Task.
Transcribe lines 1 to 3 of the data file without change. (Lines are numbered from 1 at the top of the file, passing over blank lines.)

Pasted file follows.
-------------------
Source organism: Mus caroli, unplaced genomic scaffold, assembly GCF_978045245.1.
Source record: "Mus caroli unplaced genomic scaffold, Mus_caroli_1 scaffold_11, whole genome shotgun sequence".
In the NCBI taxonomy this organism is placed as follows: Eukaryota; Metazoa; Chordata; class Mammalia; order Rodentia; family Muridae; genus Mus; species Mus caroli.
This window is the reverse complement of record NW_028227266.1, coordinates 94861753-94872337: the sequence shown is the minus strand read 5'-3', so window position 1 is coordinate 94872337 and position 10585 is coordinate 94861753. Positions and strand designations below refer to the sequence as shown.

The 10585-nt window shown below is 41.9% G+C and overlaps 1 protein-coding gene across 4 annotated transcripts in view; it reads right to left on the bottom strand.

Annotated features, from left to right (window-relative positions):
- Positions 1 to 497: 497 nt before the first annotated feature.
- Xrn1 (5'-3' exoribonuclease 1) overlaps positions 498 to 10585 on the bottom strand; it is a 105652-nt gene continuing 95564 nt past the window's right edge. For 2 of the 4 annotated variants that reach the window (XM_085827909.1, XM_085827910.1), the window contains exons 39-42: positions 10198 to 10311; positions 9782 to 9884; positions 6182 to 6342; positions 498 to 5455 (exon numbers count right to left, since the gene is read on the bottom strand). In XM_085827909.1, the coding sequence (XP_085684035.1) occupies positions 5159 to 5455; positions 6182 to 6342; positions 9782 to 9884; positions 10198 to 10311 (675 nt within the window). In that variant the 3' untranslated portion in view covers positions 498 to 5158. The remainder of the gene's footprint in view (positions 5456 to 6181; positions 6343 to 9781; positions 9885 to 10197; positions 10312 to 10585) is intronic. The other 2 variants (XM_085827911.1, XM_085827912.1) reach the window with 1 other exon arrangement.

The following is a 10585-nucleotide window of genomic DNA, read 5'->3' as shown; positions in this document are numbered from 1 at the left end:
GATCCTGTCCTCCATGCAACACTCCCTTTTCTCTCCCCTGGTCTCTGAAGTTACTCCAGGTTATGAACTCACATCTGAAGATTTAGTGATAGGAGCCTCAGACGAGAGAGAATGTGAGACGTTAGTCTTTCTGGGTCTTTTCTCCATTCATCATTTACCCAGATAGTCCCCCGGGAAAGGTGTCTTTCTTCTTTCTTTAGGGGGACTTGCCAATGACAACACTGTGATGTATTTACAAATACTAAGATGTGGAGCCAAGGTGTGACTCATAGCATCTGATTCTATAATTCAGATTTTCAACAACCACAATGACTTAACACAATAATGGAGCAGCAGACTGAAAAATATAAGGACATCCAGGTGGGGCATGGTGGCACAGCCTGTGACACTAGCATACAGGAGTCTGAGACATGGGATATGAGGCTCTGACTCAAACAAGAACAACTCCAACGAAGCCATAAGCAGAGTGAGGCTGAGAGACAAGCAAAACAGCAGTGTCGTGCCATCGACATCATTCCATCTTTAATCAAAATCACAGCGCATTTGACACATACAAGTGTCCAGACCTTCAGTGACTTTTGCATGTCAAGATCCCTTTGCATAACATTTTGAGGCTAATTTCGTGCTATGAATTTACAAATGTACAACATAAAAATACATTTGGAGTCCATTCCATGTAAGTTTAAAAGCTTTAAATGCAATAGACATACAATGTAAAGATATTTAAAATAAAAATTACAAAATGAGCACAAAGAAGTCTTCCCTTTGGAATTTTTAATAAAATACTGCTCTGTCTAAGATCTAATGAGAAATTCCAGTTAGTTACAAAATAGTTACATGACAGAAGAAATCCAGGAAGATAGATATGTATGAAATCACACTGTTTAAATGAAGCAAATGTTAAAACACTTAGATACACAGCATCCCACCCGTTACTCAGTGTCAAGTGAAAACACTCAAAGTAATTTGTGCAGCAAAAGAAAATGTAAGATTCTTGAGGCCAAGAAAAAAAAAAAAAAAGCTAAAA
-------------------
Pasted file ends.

Source organism: Mus caroli, unplaced genomic scaffold, assembly GCF_978045245.1.
Source record: "Mus caroli unplaced genomic scaffold, Mus_caroli_1 scaffold_11, whole genome shotgun sequence".
In the NCBI taxonomy this organism is placed as follows: Eukaryota; Metazoa; Chordata; class Mammalia; order Rodentia; family Muridae; genus Mus; species Mus caroli.